In contrast, the Haitians seemed young and strong. At the Hanger Clinic, patients spent one to two weeks in therapy for amputations below the knee, two to three weeks for amputations above the knee and a month or more if they lost both legs.
“Yes, they were sad about losing a limb. They didn’t really focus on that,” Helfrich said. “They were excited about being able to bring water to their family, to be functional again.”
In Haitian cities such as Port-au-Prince, streets are crowded enough to make walking and avoiding collisions with motorbikes difficult. The prosthetics that people received at the clinic will help them negotiate the crowds and subsist in the hemisphere’s poorest economy.
Helfrich found herself thinking that some of her patients could have starred in the Special Olympics if they had access to regular care and more specialized prosthetics. At the Hanger Clinic, technicians made legs more often than artificial arms, which are more complex to build and fit. The employees of the Hanger Group and its charitable branch, the Hanger Ivan R. Sabel Foundation, developed the clinic to be self-sustaining. They trained Haitians as prosthetic technicians and physical therapy assistants.
The earthquake leveled two businesses in the country that made artificial limbs, and Helfrich was told that Haiti had only 16 physical therapists. Patients at the Hanger Clinic helped one another perform the exercises that they had been taught while waiting for their next sessions with a physical therapist, Helfrich said. “Patients we see were able to do so much with a very basic prosthetic,” she said. “One man … lost both of his legs above the knee. He was able to get up without using his hands.”
While 95 percent of the patients lost limbs due to the earthquake, Helfrich was with a man who lost both legs to diabetes about six months before he came to the clinic. First, he received short legs about 18 inches long called stubbies. After he learned to balance on stubbies with his feet backwards and forward and spent five days walking between parallel bars, on a walker and then with longer legs, the man was ready for knees.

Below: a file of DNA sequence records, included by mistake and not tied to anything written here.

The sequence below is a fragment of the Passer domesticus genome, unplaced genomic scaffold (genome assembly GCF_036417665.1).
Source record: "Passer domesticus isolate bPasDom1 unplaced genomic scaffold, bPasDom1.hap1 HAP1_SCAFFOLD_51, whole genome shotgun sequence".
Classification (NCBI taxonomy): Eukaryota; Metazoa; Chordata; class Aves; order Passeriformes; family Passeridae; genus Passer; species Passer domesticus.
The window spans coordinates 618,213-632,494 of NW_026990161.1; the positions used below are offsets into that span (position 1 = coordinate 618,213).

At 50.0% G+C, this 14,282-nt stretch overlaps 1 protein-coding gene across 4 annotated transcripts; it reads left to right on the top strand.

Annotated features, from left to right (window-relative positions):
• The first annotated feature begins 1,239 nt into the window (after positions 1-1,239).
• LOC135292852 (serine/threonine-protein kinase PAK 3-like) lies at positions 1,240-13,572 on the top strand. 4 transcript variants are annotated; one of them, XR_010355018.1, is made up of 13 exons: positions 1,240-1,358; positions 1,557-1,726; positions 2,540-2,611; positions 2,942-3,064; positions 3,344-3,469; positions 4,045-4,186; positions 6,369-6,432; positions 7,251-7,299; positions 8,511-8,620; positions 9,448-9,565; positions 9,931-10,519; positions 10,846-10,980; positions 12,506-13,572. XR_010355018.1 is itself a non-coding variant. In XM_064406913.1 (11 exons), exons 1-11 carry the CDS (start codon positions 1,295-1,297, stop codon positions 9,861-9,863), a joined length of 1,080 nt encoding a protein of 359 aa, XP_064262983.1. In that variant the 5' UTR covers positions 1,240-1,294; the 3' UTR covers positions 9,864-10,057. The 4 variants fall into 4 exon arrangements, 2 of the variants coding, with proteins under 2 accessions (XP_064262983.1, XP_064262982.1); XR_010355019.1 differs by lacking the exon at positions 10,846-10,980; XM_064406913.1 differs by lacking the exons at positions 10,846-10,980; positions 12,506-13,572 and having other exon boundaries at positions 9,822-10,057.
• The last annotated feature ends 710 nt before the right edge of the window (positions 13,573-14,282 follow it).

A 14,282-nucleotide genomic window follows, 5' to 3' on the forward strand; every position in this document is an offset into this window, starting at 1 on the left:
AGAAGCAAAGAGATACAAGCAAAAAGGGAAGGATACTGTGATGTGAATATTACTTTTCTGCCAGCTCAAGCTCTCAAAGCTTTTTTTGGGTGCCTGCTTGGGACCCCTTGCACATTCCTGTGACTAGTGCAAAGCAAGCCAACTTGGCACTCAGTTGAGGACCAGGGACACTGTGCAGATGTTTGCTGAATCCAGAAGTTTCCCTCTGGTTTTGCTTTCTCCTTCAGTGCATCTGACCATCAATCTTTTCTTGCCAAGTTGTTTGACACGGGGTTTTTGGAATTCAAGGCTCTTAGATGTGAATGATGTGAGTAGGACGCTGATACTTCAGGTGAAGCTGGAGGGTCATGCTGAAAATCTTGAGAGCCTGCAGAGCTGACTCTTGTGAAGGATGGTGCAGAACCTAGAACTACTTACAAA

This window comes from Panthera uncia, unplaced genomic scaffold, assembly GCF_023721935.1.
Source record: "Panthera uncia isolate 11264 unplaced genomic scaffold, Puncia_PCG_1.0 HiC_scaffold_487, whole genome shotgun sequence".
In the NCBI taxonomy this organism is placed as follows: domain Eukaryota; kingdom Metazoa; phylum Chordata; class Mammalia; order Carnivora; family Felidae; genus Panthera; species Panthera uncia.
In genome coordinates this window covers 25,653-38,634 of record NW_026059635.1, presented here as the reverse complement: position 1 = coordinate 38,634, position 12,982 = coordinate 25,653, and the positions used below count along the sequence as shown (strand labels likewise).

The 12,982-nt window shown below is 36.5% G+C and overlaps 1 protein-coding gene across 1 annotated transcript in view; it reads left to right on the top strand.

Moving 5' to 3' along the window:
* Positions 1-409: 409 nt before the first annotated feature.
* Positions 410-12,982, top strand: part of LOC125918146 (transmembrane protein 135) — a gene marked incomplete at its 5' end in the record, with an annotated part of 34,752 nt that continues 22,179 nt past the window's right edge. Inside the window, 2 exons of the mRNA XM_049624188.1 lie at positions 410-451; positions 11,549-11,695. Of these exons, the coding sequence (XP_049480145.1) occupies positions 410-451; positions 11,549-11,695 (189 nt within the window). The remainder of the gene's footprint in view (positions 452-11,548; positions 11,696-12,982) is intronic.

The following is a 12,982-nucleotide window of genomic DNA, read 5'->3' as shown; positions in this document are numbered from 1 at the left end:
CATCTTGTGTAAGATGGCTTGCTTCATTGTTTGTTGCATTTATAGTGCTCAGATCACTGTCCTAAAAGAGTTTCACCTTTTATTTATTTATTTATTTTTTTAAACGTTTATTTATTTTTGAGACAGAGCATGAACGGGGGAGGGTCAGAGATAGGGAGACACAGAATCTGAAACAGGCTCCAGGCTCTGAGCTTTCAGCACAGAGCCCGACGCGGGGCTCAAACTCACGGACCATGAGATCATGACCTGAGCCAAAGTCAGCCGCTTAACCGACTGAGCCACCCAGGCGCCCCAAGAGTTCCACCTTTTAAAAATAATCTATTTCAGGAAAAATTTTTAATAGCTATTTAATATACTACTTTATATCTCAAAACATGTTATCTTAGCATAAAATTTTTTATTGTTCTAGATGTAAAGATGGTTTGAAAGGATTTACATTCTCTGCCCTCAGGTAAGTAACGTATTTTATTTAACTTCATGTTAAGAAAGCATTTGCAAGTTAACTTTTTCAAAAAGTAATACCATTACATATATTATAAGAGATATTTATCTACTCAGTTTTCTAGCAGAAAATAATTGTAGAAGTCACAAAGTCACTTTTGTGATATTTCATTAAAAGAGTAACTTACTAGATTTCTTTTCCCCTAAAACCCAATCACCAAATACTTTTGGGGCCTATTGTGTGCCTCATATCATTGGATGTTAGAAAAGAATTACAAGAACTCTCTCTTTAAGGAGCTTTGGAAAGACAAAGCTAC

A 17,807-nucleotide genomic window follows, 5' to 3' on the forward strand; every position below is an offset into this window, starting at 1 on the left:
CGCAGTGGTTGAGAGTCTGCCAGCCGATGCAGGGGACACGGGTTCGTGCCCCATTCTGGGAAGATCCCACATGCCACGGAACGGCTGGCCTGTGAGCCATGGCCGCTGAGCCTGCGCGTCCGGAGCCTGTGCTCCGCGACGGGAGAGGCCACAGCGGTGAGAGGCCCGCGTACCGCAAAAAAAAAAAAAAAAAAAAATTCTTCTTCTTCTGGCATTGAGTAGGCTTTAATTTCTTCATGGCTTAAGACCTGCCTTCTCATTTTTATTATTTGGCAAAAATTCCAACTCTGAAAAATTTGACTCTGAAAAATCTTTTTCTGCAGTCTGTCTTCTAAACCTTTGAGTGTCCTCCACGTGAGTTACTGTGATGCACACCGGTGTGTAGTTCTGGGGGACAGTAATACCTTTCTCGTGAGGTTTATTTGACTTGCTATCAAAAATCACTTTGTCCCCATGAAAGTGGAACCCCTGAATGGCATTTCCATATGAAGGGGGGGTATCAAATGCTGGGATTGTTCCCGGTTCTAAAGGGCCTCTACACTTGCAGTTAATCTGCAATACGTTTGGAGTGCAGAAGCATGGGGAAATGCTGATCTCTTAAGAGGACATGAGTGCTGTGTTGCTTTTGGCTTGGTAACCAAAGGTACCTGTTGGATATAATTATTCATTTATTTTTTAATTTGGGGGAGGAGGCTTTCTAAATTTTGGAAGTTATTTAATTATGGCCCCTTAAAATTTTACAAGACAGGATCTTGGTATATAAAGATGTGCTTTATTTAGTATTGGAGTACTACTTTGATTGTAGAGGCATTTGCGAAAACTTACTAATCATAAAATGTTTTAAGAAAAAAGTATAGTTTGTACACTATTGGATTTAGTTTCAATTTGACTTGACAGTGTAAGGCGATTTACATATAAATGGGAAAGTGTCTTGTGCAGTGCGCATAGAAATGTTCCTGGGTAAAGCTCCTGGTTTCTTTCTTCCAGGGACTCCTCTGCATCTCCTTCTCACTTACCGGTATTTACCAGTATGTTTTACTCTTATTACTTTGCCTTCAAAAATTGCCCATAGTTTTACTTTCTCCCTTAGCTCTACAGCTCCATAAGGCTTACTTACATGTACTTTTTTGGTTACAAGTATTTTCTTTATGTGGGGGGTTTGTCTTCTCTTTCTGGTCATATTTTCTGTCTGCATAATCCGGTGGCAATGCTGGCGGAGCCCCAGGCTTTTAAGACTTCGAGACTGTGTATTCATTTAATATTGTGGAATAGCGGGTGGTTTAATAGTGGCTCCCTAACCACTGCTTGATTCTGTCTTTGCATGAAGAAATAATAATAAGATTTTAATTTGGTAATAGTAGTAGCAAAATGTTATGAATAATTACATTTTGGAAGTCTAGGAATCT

“The way a knee works, the knee would lock and unlock depending on the weight. It takes a lot of energy to control,” Helfrich said. After coaching the man for 15 minutes, she left so he could recuperate. She returned, surprised to see him not resting but walking with a walker. His progress delighted Helfrich, who became absorbed in her work.
“In Haiti it is 100 plus (degrees) every day. Incredible humidity. It didn’t seem to bother me,” Helfrich said. “I was so drawn to the people down there and the work down there. I would have stayed there longer if I could.”
When Helfrich offered to extend her stay, a group called Physicians for Peace paid the cost of rescheduling her return flight to a later date. She remained at the clinic through July 1.
After she left, the people around Deschapelles who had been spared during the earthquake ran out of luck when flooding struck. Medical workers from Hospital Albert Schweitzer took the lead in restoring clean water and sanitary latrines to ward off the outbreak of disease as the waters retreated.
Helfrich hopes to return to the clinic during her break from classes this winter and wants to keep volunteering internationally. “The limiting factor is college debt,” said Helfrich, who is scheduled to graduate next year from Misericorida University.
The chance to help in Haiti came along early enough in Helfrich’s career that she could spare the time to volunteer after already gaining enough experience to be useful, due to the hands-on training that she received, starting at Penn State Hazleton. “The biggest thing was just being in the program and getting the skills,” she said. “They wouldn’t have taken me unless I had.”
Before she left, friends worried for her safety. When she returned to her home in Souderton, Montgomery County, friends expressed interest in taking on similar volunteer missions. People also asked her how they can help Haiti from the United States. “That’s a very challenging question,” Helfrich said. “People are saying ‘We’re giving all this aid and nothing happened.’"
But she said the donations of medical supplies allowed the hospital to provide better care and the clinic to provide more people with new arms and legs. “I was able to experience firsthand that things are being done with it.”